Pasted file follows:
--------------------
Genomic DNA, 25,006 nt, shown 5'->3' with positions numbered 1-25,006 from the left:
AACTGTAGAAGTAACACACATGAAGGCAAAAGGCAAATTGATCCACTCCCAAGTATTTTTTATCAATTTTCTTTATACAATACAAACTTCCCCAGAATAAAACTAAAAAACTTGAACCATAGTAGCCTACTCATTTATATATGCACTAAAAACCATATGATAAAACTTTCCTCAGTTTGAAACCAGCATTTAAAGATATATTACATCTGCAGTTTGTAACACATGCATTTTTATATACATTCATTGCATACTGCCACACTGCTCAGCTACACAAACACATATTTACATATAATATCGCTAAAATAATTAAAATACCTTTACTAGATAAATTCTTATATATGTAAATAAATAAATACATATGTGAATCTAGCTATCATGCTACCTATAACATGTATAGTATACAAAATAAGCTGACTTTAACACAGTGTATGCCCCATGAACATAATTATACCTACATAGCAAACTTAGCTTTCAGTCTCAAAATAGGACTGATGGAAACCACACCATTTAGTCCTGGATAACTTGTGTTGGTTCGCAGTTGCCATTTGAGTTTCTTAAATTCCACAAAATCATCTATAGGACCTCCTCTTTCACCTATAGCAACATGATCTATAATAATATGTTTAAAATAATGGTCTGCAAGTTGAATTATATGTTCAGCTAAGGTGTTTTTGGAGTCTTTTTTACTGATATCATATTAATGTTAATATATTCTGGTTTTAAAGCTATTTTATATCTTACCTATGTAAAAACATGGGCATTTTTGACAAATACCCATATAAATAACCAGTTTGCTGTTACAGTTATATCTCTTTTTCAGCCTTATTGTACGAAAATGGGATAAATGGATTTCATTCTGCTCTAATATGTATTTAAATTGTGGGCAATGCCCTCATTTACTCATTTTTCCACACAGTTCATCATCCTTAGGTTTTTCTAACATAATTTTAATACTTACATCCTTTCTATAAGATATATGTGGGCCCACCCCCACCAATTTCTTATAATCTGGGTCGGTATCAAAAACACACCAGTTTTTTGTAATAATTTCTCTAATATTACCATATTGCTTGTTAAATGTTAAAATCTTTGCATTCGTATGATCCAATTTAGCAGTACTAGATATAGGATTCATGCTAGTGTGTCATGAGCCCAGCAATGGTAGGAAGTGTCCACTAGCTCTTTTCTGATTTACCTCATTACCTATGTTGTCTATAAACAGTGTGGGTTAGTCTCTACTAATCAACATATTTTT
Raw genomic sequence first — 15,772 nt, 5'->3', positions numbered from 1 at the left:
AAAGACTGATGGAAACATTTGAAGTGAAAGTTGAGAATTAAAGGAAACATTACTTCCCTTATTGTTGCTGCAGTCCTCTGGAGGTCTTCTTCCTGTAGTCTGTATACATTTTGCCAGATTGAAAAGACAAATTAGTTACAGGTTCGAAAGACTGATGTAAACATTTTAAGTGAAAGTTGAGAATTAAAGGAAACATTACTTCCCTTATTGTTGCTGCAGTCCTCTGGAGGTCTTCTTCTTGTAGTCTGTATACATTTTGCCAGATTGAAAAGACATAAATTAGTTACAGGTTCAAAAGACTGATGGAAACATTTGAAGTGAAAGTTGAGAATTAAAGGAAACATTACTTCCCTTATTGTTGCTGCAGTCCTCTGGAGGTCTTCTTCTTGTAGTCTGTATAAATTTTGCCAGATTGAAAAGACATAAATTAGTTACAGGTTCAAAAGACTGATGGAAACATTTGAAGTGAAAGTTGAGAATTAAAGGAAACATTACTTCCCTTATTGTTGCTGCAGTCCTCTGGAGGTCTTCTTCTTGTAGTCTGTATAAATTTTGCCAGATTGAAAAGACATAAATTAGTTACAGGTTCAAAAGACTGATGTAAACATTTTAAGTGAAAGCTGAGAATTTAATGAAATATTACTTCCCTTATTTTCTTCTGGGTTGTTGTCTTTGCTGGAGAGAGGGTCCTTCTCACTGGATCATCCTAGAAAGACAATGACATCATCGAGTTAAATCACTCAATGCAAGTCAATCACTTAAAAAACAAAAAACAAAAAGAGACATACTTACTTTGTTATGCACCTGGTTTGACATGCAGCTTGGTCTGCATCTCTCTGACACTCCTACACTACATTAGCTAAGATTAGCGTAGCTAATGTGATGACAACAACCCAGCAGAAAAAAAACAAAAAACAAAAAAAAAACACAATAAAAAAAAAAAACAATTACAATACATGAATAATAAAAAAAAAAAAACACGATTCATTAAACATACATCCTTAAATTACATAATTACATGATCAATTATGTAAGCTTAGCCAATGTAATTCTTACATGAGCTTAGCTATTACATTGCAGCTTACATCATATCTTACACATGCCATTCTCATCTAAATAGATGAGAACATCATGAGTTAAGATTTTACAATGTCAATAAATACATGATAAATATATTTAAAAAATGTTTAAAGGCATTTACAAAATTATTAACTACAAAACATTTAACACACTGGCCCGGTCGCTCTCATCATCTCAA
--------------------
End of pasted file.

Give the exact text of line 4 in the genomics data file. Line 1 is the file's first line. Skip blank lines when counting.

AAAGACTGATGGAAACATTTGAAGTGAAAGTTGAGAATTAAAGGAAACATTACTTCCCTTATTGTTGCTGCAGTCCTCTGGAGGTCTTCTTCCTGTAGTCTGTATACATTTTGCCAGATTGAAAAGACAAATTAGTTACAGGTTCGAAAGACTGATGTAAACATTTTAAGTGAAAGTTGAGAATTAAAGGAAACATTACTTCCCTTATTGTTGCTGCAGTCCTCTGGAGGTCTTCTTCTTGTAGTCTGTATACATTTTGCCAGATTGAAAAGACATAAATTAGTTACAGGTTCAAAAGACTGATGGAAACATTTGAAGTGAAAGTTGAGAATTAAAGGAAACATTACTTCCCTTATTGTTGCTGCAGTCCTCTGGAGGTCTTCTTCTTGTAGTCTGTATAAATTTTGCCAGATTGAAAAGACATAAATTAGTTACAGGTTCAAAAGACTGATGGAAACATTTGAAGTGAAAGTTGAGAATTAAAGGAAACATTACTTCCCTTATTGTTGCTGCAGTCCTCTGGAGGTCTTCTTCTTGTAGTCTGTATAAATTTTGCCAGATTGAAAAGACATAAATTAGTTACAGGTTCAAAAGACTGATGTAAACATTTTAAGTGAAAGCTGAGAATTTAATGAAATATTACTTCCCTTATTTTCTTCTGGGTTGTTGTCTTTGCTGGAGAGAGGGTCCTTCTCACTGGATCATCCTAGAAAGACAATGACATCATCGAGTTAAATCACTCAATGCAAGTCAATCACTTAAAAAACAAAAAACAAAAAGAGACATACTTACTTTGTTATGCACCTGGTTTGACATGCAGCTTGGTCTGCATCTCTCTGACACTCCTACACTACATTAGCTAAGATTAGCGTAGCTAATGTGATGACAACAACCCAGCAGAAAAAAAACAAAAAACAAAAAAAAAACACAATAAAAAAAAAAAACAATTACAATACATGAATAATAAAAAAAAAAAAACACGATTCATTAAACATACATCCTTAAATTACATAATTACATGATCAATTATGTAAGCTTAGCCAATGTAATTCTTACATGAGCTTAGCTATTACATTGCAGCTTACATCATATCTTACACATGCCATTCTCATCTAAATAGATGAGAACATCATGAGTTAAGATTTTACAATGTCAATAAATACATGATAAATATATTTAAAAAATGTTTAAAGGCATTTACAAAATTATTAACTACAAAACATTTAACACACTGGCCCGGTCGCTCTCATCATCTCAA